WEB has served as the single annual meeting for education in bioinformatics, with plenary, oral, and poster presentations. WEB has, over the past four years, witnessed the evolution of bioinformatics education through talks and posters. Typically, presentations have sequentially progressed from a masters degree to a PhD [2,3] or from a minor to a complete program . Several WEB attendees themselves started educational programs  and are now active members of the ISCB Education Committee, where a list of currently available educational programs is maintained . The new educational initiatives showcased include the S* Life Science Informatics Alliance in WEB 2001 and the Worldwide Universities Network in WEB 2002. Special sessions on industry needs (WEB 2002) and pedagogy (WEB 2003 and WEB 2004) have also been included in the program to provide perspective and depth.
Bioinformatics education became mainstream with the ISMB 2005 conference, featuring a joint education workshop integrating WEB with the efforts of the ISCB's Education Committee (referred to as WEB 2005 here) on the opening day of the conference.
How well do the new graduates from these educational programs fit the jobs available to them? How many areas should a bioinformatics graduate be an expert in? Apart from a deep understanding of algorithms, programming, and life sciences, solving problems in genomics, proteomics, and/or medical informatics appears to be the current requirement. With the blurring boundaries between bioinformatics and new areas of endeavor such as forensics and biodiversity/ecoinformatics, where should we, as educators, draw the line? With industry's annual fluctuating demands for specific in-depth knowledge, how can we create a bioinformatics world?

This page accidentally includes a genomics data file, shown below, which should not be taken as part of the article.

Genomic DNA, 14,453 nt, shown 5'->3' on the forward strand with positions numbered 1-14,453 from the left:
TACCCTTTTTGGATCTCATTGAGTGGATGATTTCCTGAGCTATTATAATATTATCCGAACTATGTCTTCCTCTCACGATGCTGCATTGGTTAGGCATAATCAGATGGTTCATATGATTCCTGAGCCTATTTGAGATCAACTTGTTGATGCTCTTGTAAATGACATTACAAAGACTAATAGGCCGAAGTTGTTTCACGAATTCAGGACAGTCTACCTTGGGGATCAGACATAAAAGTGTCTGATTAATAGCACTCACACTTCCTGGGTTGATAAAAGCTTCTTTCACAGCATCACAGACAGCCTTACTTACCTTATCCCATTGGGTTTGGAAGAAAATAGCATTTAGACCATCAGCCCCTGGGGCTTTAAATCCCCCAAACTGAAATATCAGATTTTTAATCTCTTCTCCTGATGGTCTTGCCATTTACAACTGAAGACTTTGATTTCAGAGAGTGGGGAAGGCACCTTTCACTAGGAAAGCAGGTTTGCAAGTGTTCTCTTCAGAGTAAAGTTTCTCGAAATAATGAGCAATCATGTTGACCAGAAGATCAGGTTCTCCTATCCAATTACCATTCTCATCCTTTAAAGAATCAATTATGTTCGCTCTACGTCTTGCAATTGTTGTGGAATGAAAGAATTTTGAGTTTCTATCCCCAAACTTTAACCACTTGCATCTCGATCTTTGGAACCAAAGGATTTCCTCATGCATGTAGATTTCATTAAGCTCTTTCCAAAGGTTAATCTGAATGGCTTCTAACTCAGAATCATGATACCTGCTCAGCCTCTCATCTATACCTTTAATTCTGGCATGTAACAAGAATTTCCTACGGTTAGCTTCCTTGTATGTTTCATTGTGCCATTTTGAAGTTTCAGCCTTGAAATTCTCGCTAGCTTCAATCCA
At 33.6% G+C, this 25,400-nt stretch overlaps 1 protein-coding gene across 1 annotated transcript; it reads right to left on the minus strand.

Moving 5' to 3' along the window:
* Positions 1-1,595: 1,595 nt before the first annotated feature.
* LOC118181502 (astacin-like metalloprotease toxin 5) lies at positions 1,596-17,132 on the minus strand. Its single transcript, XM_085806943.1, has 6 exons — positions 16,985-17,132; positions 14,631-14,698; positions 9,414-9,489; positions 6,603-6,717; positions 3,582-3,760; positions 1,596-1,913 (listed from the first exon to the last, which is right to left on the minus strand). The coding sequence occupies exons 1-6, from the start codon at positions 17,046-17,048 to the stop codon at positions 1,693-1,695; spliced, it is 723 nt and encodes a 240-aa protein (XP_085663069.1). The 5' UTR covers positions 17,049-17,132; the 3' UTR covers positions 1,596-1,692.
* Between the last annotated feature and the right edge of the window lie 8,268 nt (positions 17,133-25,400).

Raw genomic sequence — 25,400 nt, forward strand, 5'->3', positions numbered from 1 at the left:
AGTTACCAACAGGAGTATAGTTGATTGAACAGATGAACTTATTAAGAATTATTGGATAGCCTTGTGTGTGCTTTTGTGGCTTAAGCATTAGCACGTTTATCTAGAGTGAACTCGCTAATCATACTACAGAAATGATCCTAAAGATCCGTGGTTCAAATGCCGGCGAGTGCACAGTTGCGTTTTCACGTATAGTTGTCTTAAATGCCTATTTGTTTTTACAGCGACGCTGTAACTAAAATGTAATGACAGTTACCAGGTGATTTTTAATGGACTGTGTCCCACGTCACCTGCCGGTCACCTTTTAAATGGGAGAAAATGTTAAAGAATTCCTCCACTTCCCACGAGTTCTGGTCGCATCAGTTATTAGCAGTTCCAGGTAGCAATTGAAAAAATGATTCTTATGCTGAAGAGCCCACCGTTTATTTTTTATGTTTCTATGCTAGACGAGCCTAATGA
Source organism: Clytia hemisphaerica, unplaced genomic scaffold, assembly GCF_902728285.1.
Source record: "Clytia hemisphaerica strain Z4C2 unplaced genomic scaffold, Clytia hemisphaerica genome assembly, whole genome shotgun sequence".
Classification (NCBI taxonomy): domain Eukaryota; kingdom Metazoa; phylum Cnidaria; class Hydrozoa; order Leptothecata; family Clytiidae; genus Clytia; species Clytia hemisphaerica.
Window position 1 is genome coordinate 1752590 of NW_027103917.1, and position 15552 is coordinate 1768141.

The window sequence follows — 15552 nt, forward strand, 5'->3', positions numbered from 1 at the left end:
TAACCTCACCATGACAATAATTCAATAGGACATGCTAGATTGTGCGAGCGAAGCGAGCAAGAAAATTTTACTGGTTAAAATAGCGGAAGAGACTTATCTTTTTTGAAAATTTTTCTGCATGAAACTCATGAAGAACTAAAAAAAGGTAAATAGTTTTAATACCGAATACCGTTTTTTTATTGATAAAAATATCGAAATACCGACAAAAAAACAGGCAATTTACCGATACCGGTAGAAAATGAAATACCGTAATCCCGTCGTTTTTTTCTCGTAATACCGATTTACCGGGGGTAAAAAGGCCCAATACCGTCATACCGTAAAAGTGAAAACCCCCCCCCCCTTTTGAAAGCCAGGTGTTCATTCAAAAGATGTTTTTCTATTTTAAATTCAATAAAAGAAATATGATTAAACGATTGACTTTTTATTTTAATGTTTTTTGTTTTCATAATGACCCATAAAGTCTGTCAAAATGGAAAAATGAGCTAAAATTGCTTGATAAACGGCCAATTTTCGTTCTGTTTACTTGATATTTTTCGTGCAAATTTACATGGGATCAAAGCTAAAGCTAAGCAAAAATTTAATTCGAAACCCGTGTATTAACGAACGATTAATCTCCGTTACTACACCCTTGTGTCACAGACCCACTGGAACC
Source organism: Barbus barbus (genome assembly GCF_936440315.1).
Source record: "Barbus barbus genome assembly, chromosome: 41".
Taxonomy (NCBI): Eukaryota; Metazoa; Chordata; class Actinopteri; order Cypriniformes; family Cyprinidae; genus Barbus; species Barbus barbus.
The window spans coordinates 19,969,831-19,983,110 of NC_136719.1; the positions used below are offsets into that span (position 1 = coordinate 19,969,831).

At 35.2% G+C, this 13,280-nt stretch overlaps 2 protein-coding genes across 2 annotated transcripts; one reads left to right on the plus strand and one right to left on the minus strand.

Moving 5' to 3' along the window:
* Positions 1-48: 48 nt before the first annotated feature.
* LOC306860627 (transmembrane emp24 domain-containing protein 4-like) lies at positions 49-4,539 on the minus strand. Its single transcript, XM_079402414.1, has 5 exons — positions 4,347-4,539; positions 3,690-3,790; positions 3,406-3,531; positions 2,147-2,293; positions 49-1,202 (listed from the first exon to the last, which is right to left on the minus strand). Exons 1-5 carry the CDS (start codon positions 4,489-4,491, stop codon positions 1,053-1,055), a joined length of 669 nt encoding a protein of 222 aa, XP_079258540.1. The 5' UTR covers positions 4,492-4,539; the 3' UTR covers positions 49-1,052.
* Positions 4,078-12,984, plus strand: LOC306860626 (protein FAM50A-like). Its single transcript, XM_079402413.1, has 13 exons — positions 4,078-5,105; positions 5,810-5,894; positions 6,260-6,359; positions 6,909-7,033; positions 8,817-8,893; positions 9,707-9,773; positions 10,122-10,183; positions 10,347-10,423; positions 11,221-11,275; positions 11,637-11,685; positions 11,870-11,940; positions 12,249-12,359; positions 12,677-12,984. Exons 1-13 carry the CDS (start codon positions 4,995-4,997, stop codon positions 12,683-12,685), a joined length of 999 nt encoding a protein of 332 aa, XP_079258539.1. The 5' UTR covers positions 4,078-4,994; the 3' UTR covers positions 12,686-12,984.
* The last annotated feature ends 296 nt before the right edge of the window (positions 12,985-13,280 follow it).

Some of these issues will be discussed in the 2006 WEB meeting. But here are four take home messages from the earlier workshops. First, with the growing demand for computational biologists, there is a persistent and continuing demand for bioinformatics education at all levels—formal and informal, face-to-face and distance learning, and short-term training and rigorous long-term academic programs. Clearly, “one size does not fit all” , since the trend is to develop new and innovative educational programs addressing niche areas within bioinformatics. Second, there is still no single bioinformatics education program that can satisfy today's wish list of essential ingredients [8,9]. But by enabling the student cohort in self-learning, with a problem-based approach , the ontology of education (“to draw forth”) is realized. Third, percolation of basic bioinformatics down to the undergraduate level, especially for all life science majors  and optionally for physical and computer science majors  would develop the multidisciplinary skills required for bioinformatics. Fourth, “faster, further, and more” summarizes the components that would go into curricula of the future. ISCB members, educators, and bioinformatics professionals are encouraged to participate in WEB, and contribute their valuable ideas and expertise to this bioinformatics educational initiative.